I love RedState. No, really I do. You provide what may well be the single most valuable service to the online conservative movement.
That said, I feel compelled to take you to the proverbial woodshed over this little nugget. I can’t believe that you guys would actually put your tag line on that story, much less trash a state party chairman on the front page. Your two proof points are a blog post from the squishiest RINO in Virginia and a complaint about his Twitter habits. Ah yes, I can see it now. Gov. Kaine was sitting at his desk with Tweetdeck open, witnessed a coup d’etat attempt and ran down to the floor to put the kibosh on things.
Please. I expect better from RedState than a strawman. You could have legitimized the piece by linking this, which is the text of the letter itself. Let’s take a look at some of the more salacious charges:
1. Failure to transmit, in a timely manner, online contributions made to the Republican Party of Virginia and processed by his own company. Withholding 7% of online contributions made to the RPV for a period of weeks during the summer of 2008 after repeatedly assuring the Executive Committee that he was not using his company as a vendor for RPV.
It’s little wonder that the authors would put this one up front. It sort of makes it look like Frederick was skimming 7% of the cash off the top, doesn’t it? Except he wasn’t….
You see, when you accept credit cards for any online transaction you need to have what’s known as a “merchant account” or an arrangement with someone who does. (I’d expect you guys to know this) To get one, you need an agreement with the financial institution with whom you’re going to clear the transactions. A common condition of such agreements is that you hold some percentage of the money in reserve to cover what are known as “chargebacks.” Chargebacks are cases of buyer’s remorse that occur when the cardholder for whatever reason decides not to follow through on the transaction, and calls their issuer to have the charges reversed. Generally speaking, merchants hold about 10% of the transaction totals in reserve to cover chargebacks. Notice it says “Withholding 7% of online contributions made to the RPV for a period of weeks during the summer of 2008.” It seems to me that what’s going on here is just a good business practice, and one that the processor is contractually obligated to no less.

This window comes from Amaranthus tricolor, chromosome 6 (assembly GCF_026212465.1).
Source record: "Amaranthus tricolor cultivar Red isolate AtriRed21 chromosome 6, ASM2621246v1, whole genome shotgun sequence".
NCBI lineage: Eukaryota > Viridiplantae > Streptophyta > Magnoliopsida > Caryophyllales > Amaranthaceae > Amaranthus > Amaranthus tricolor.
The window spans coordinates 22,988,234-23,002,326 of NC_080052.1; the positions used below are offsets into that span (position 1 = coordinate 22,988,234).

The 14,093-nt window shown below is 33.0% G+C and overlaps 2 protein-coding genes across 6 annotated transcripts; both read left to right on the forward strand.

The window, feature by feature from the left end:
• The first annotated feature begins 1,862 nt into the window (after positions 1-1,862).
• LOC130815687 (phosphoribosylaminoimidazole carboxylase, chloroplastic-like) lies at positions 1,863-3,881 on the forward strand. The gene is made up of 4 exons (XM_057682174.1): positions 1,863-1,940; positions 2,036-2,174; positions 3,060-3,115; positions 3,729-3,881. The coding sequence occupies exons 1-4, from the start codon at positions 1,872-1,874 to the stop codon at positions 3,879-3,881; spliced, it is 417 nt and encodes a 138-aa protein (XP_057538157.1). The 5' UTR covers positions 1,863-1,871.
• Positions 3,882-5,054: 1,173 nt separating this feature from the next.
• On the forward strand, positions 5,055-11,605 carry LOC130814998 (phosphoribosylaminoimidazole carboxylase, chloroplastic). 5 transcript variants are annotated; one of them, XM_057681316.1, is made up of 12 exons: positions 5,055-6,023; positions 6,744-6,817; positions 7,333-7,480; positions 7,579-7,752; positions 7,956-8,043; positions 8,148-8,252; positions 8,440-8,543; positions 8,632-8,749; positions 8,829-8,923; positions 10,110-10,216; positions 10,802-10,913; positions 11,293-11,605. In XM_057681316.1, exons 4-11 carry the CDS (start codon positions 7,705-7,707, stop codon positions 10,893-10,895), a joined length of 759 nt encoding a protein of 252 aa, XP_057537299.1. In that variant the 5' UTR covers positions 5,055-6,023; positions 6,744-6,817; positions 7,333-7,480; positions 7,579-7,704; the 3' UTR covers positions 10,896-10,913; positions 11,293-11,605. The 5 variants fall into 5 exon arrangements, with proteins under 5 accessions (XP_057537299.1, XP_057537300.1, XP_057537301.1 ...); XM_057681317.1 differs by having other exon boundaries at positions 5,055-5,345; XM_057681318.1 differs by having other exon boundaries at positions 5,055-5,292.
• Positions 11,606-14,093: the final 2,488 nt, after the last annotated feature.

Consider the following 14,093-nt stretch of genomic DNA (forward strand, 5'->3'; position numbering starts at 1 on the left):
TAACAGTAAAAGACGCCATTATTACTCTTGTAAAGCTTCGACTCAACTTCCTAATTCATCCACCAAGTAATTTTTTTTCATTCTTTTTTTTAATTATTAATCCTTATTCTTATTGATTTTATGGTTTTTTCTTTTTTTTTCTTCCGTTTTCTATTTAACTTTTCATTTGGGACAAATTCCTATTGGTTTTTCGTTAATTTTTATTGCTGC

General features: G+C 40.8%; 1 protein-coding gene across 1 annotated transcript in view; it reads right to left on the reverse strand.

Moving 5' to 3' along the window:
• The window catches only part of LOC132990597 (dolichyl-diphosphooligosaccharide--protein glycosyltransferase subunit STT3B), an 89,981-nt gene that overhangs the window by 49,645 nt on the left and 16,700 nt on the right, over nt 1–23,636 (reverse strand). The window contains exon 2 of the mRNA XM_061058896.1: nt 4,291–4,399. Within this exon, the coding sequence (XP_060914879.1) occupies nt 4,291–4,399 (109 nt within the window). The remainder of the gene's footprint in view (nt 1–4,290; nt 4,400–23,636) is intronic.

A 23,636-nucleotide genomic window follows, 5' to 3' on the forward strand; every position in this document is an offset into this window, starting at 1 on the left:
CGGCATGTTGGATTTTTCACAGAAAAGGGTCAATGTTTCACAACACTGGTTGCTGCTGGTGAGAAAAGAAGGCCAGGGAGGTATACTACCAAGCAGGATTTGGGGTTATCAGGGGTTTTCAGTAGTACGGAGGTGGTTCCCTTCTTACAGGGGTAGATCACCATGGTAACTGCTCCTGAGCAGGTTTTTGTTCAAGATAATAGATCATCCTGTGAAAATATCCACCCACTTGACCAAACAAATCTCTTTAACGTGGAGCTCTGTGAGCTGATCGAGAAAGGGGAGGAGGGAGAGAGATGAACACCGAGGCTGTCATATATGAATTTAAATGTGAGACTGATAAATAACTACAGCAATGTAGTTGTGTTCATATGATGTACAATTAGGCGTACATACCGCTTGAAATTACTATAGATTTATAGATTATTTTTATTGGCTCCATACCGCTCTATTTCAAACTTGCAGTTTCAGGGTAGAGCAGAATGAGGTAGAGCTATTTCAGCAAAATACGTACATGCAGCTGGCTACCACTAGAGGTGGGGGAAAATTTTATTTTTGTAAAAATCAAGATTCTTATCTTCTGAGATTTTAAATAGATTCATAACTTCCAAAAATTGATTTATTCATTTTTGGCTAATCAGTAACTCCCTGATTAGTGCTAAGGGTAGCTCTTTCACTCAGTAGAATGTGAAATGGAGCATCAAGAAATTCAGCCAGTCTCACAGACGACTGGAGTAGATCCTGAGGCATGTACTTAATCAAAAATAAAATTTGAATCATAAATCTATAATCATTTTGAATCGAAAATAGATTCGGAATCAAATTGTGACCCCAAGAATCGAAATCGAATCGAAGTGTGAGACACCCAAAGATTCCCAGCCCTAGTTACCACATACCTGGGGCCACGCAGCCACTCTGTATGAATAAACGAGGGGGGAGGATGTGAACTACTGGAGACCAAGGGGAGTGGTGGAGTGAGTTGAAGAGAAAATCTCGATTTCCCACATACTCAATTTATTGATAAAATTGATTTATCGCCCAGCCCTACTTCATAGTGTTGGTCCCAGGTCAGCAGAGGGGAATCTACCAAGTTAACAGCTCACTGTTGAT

However, I’m willing to bet that 90% of the folks who signed that latter have no idea how online contributions work, which is what makes it such an oh-so-clever device to induce people to sign on to the effort to remove him.
Then we have this one, which is related to the above:
2. Repeated failure to fully comply with a July 22, 2008 directive unanimously adopted by the RPV Executive Committee to disclose existing and pending contracts with vendors.
Ok, so here’s the smoking gun. You see, Jeff Frederick jeopardized his reputation to make off with a whopping 1384.00 (note to the Frederick haters: see how fair and balanced I am? I rounded up). Give me a break.
You can read the rest of the letter for yourselves, but most of the other points are of the pea-under-my-mattress variety or other stuff that’s impossible to prove. I’m absolutely befuddled as to why Bob McDonnell would weigh in on this issue instead of staying above the fray like this guy, but he’s kicked over a hornet’s nest that he could have easily avoided.
In summary, you of all people should know that there are always two sides to the story Erick. I’m disappointed that you’d use the considerable clout of RedState to trash Frederick without any shred of objectivity and insert yourself into a matter internal to a state party. There are legitimate criticisms that could be leveled at the Chairman but your article contains none. I expected more than a lazy rhetorical device from you.